Charity in Full Dress

THE culmination of Maggie's career as an admired member of society in St Ogg's was certainly the day of the Bazaar, when her simple noble beauty, clad in a white muslin of some soft-floating kind, which I suspect must have come from the stores of aunt Pullet's wardrobe, appeared with marked distinction among the more adorned and conventional women around her. We perhaps never detect how much of our social demeanour is made up of artificial airs, until we see a person who is at once beautiful and simple: without the beauty we are apt to call simplicity awkwardness. The Miss Guests were much too well-bred to have any of the grimaces and affected tones that belong to pretentious vulgarity; but their stall being next to the one where Maggie sat, it seemed newly obvious today that Miss Guest held her chin too high, and that Miss Laura spoke and moved continually with a view to effect. All well-drest St Ogg's and its neighbourhood were there, and it would have been worth while to come even from a distance to see the fine old Hall, with its open roof and carved oaken rafters and great oaken folding-doors, and light shed down from a height on the many-coloured show beneath - a very quaint place with broad faded stripes painted on the walls and here and there a show of heraldic animals of a bristly, long-snouted character, the cherished emblems of a noble family once the seigniors of this now civic hall. A grand arch, cut in the upper wall at one end, surmounted an oaken orchestra with an open room behind it, where hothouse plants and stalls for refreshments were disposed - a very agreeable resort for gentlemen disposed to loiter and yet to exchange the occasional crush down below for a more commodious point of view. In fact, the perfect fitness of this ancient building for an admirable modern purpose that made charity truly elegant, and led through vanity up to the supply of a deficit, was so striking that hardly a person entered the room without exchanging the remark more than once. Near the great arch over the orchestra was the stone oriel with painted glass which was one of the venerable inconsistencies of the old Hall; and it was close by this that Lucy had her stall for the convenience of certain large plain articles which she had taken charge of for Mrs Kenn. Maggie had begged to sit at the open end of the stall to have the sale of these articles rather than of bead mats and other elaborate products of which she had but a dim understanding. But it soon appeared that the gentlemen's dressing-gowns, which were among her commodities, were objects of such general attention and inquiry and excited so troublesome a curiosity as to their lining and comparative merits together with a determination to test them by trying on, as to make her post a very conspicuous one. The ladies who had commodities of their own to sell, and did not want dressing-gowns, saw at once the frivolity and bad taste of this masculine preference for goods which any tailor could furnish; and it is possible that the emphatic notice of various kinds which was drawn towards Miss Tulliver on this public occasion threw a very strong and unmistakable light on her subsequent conduct in many minds then present. Not that anger on account of spurned beauty can dwell in the celestial breasts of charitable ladies, but rather, that the errors of persons who have once been much admired necessarily take a deeper tinge from the mere force of contrast, and also, that today Maggie's conspicuous position for the first time made evident certain characteristics which were subsequently felt to have an explanatory bearing. There was something rather bold in Miss Tulliver's direct gaze, and something undefinably coarse in the style of her beauty, which placed her, in the opinion of all feminine judges, far below her cousin Miss Deane; for the ladies of St Ogg's had now completely ceded to Lucy their hypothetic claims on the admiration of Mr Stephen Guest.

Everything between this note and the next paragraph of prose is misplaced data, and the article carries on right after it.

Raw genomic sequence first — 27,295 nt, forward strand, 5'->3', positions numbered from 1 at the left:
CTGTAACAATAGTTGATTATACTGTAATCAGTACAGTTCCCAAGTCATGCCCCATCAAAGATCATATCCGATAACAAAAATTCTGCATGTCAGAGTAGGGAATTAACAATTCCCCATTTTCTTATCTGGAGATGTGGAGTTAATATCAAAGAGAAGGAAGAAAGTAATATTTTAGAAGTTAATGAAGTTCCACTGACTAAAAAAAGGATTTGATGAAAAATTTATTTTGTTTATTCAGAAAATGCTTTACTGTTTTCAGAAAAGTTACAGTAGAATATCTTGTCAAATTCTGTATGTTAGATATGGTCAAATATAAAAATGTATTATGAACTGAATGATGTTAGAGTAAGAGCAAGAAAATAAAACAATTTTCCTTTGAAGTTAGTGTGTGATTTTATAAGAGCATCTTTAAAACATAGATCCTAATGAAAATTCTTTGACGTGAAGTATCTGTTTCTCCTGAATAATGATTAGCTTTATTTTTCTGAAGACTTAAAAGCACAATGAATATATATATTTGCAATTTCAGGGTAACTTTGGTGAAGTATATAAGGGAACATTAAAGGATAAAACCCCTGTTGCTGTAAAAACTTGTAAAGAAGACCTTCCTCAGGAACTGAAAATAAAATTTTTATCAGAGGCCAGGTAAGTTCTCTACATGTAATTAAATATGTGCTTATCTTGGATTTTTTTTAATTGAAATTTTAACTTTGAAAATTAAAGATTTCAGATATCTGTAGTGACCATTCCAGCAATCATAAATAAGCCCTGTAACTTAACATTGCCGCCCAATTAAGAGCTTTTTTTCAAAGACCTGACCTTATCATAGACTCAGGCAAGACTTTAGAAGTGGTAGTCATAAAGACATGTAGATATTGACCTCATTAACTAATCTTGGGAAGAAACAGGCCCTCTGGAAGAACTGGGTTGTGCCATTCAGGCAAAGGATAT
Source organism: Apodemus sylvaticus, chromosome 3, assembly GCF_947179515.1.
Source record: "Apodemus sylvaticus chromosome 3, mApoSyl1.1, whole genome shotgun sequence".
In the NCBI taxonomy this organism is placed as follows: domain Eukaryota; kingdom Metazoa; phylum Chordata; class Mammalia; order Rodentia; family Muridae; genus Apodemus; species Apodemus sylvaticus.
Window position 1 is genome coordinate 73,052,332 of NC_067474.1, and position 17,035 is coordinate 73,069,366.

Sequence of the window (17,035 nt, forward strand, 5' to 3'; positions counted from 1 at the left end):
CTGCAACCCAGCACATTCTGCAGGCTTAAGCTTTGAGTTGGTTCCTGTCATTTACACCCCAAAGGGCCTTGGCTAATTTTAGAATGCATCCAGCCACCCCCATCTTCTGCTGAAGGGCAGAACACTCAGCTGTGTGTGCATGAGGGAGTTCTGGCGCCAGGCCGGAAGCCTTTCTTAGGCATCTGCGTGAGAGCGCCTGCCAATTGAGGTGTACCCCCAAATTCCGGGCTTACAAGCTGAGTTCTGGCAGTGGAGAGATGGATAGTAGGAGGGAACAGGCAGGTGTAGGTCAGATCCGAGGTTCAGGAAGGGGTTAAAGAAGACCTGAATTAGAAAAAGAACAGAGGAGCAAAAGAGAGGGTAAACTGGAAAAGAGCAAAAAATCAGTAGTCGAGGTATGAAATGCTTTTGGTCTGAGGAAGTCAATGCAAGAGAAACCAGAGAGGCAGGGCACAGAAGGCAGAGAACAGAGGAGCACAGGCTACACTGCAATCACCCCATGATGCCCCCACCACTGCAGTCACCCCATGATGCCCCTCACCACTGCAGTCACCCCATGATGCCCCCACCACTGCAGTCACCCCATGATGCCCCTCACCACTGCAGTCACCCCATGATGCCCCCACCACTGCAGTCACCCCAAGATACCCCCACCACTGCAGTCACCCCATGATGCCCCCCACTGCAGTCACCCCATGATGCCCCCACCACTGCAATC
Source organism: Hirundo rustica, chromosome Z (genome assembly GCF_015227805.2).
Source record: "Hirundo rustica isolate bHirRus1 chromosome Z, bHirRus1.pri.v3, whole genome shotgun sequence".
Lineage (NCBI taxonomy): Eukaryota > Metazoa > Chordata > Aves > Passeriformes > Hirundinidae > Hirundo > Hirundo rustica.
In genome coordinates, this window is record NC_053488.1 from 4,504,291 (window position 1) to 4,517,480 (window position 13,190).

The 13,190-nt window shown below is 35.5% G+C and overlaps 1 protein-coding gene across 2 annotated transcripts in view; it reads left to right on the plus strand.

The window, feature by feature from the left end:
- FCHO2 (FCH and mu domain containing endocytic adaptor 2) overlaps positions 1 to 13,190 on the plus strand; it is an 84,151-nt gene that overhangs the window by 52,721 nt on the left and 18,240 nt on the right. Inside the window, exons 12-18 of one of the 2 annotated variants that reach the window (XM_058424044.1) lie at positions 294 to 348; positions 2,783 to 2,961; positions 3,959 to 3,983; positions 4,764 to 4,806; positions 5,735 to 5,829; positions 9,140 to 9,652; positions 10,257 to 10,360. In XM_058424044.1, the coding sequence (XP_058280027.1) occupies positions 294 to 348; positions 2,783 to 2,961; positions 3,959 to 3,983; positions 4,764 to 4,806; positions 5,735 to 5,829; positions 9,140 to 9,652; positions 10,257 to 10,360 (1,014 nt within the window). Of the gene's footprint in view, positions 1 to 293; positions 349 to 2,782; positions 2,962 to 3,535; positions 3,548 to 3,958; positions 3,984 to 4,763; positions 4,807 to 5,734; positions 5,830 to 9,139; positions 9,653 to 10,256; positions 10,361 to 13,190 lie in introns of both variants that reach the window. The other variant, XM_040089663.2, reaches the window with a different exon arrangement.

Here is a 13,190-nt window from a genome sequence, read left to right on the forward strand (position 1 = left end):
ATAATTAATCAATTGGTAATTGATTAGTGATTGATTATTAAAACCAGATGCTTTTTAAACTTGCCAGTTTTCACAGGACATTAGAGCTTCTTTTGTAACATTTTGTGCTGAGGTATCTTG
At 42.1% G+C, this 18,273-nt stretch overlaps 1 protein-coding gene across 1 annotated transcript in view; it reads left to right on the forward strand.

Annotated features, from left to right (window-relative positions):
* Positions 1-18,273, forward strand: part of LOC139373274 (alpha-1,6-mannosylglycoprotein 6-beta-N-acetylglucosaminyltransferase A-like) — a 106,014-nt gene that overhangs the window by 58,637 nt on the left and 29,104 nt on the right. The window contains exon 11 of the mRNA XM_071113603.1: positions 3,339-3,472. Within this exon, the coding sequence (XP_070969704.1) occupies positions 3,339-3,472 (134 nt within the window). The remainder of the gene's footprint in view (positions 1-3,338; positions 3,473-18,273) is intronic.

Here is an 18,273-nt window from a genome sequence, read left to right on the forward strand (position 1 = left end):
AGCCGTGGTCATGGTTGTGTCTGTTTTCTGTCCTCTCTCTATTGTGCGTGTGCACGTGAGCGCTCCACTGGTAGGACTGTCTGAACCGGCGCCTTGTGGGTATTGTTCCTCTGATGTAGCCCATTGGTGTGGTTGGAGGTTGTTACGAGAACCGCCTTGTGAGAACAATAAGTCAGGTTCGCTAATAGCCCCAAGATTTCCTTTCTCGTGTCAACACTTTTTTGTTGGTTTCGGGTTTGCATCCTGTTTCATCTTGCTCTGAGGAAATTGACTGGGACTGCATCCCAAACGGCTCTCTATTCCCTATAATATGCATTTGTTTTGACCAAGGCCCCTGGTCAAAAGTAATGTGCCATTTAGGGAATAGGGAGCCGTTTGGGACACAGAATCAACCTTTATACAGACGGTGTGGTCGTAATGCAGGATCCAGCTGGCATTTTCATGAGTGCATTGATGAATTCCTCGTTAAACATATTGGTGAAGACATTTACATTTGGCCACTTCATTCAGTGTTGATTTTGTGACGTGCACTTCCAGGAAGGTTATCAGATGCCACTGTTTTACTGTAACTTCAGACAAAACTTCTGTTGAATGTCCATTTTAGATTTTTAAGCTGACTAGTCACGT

As for dear little Lucy herself, her late benevolent triumph about the Mill, and all the affectionate projects she was cherishing for Maggie and Philip, helped to give her the highest spirits today, and she felt nothing but pleasure in the evidence of Maggie's attractiveness. It is true, she was looking very charming herself, and Stephen was paying her the utmost attention on this public occasion - jealously buying up the articles he had seen under her fingers in the process of making, and gaily helping her to cajole the male customers into the purchase of the most effeminate futilities. He chose to lay aside his hat and wear a scarlet Fez of her embroidering, but by superficial observers this was necessarily liable to be interpreted less as a compliment to Lucy than as a mark of coxcombry. `Guest is a great coxcomb,' young Torry observed, `but then he is a privileged person in St Ogg's - he carries all before him: if another fellow did such things, everybody would say he made a fool of himself.' (Young Torry had red hair.)

And Stephen purchased absolutely nothing from Maggie, until Lucy said, in rather a vexed undertone,

  By PanEris using Melati.

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